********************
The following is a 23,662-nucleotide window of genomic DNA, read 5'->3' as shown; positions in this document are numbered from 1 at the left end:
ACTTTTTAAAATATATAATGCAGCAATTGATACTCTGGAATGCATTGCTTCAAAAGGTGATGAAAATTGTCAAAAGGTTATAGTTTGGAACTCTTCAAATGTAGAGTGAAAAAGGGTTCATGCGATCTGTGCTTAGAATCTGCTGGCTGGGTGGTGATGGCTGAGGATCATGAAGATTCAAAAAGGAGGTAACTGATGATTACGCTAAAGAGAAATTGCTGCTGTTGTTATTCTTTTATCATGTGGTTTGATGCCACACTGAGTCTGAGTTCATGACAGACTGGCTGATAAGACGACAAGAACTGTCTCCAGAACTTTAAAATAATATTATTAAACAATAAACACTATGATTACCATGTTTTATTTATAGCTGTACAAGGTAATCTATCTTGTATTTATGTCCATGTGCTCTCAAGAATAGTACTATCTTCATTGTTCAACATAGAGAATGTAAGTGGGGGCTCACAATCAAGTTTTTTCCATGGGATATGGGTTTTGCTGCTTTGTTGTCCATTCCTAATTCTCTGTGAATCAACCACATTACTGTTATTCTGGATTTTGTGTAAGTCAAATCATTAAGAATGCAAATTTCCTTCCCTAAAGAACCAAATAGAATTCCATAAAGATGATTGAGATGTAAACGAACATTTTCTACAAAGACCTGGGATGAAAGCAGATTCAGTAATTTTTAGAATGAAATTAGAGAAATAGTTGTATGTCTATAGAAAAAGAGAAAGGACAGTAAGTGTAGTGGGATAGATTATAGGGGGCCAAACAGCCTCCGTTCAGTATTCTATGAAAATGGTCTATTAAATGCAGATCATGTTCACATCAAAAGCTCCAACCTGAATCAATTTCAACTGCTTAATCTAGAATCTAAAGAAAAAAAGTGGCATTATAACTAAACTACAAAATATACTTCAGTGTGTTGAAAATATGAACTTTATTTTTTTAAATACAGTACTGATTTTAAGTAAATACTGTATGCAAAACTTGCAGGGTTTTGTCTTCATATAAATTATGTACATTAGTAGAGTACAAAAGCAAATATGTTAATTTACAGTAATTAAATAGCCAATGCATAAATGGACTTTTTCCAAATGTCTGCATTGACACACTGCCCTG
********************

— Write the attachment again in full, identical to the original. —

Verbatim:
The following is a 23,662-nucleotide window of genomic DNA, read 5'->3' as shown; positions in this document are numbered from 1 at the left end:
ACTTTTTAAAATATATAATGCAGCAATTGATACTCTGGAATGCATTGCTTCAAAAGGTGATGAAAATTGTCAAAAGGTTATAGTTTGGAACTCTTCAAATGTAGAGTGAAAAAGGGTTCATGCGATCTGTGCTTAGAATCTGCTGGCTGGGTGGTGATGGCTGAGGATCATGAAGATTCAAAAAGGAGGTAACTGATGATTACGCTAAAGAGAAATTGCTGCTGTTGTTATTCTTTTATCATGTGGTTTGATGCCACACTGAGTCTGAGTTCATGACAGACTGGCTGATAAGACGACAAGAACTGTCTCCAGAACTTTAAAATAATATTATTAAACAATAAACACTATGATTACCATGTTTTATTTATAGCTGTACAAGGTAATCTATCTTGTATTTATGTCCATGTGCTCTCAAGAATAGTACTATCTTCATTGTTCAACATAGAGAATGTAAGTGGGGGCTCACAATCAAGTTTTTTCCATGGGATATGGGTTTTGCTGCTTTGTTGTCCATTCCTAATTCTCTGTGAATCAACCACATTACTGTTATTCTGGATTTTGTGTAAGTCAAATCATTAAGAATGCAAATTTCCTTCCCTAAAGAACCAAATAGAATTCCATAAAGATGATTGAGATGTAAACGAACATTTTCTACAAAGACCTGGGATGAAAGCAGATTCAGTAATTTTTAGAATGAAATTAGAGAAATAGTTGTATGTCTATAGAAAAAGAGAAAGGACAGTAAGTGTAGTGGGATAGATTATAGGGGGCCAAACAGCCTCCGTTCAGTATTCTATGAAAATGGTCTATTAAATGCAGATCATGTTCACATCAAAAGCTCCAACCTGAATCAATTTCAACTGCTTAATCTAGAATCTAAAGAAAAAAAGTGGCATTATAACTAAACTACAAAATATACTTCAGTGTGTTGAAAATATGAACTTTATTTTTTTAAATACAGTACTGATTTTAAGTAAATACTGTATGCAAAACTTGCAGGGTTTTGTCTTCATATAAATTATGTACATTAGTAGAGTACAAAAGCAAATATGTTAATTTACAGTAATTAAATAGCCAATGCATAAATGGACTTTTTCCAAATGTCTGCATTGACACACTGCCCTG